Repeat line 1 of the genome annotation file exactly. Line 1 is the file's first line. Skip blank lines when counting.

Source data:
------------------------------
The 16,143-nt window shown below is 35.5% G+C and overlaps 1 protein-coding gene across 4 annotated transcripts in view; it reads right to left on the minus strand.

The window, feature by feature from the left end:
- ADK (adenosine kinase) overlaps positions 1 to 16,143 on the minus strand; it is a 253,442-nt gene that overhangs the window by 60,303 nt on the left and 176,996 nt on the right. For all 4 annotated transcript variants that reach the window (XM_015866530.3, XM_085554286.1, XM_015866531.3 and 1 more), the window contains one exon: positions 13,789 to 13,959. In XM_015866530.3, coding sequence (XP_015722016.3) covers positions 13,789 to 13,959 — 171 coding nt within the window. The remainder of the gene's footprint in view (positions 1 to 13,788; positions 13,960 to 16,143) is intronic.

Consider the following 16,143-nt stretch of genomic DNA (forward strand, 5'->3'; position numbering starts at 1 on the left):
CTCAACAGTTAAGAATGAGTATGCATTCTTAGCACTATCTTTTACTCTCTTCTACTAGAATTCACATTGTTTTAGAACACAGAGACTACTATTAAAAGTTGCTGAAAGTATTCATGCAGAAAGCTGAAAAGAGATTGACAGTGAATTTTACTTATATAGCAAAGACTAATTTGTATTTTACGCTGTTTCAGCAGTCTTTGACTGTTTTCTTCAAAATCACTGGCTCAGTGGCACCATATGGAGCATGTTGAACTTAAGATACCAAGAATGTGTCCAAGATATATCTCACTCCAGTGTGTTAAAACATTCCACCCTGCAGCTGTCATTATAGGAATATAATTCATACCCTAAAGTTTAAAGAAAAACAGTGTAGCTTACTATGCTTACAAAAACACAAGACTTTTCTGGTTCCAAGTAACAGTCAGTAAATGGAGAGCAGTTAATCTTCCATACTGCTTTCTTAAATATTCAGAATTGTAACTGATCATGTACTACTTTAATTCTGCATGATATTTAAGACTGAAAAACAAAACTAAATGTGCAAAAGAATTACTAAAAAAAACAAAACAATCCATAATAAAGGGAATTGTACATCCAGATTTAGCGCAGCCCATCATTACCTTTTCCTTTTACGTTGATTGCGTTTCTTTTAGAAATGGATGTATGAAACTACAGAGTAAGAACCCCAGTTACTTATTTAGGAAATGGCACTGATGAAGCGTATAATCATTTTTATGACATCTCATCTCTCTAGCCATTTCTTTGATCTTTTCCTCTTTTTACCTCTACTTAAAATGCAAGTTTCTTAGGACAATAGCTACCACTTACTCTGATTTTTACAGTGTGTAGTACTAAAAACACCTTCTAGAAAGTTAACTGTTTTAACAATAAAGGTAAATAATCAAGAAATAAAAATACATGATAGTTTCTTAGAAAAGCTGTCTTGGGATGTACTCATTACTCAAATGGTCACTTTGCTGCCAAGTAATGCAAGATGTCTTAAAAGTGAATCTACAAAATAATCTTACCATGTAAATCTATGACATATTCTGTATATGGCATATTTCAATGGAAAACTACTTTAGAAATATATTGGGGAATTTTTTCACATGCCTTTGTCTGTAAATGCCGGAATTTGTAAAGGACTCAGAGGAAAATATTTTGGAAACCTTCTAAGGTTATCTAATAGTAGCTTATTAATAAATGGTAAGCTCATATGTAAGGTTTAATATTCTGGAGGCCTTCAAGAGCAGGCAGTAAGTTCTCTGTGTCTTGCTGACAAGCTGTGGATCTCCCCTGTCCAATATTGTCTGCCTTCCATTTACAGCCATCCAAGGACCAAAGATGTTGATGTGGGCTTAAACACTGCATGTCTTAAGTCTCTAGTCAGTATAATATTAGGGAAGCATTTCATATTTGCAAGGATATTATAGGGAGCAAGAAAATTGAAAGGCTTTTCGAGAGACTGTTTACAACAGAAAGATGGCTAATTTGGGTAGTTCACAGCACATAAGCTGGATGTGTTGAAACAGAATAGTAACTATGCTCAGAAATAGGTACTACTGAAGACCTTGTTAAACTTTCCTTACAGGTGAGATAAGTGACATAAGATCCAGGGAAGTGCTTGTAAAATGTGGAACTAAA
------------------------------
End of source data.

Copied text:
The 16,143-nt window shown below is 35.5% G+C and overlaps 1 protein-coding gene across 4 annotated transcripts in view; it reads right to left on the minus strand.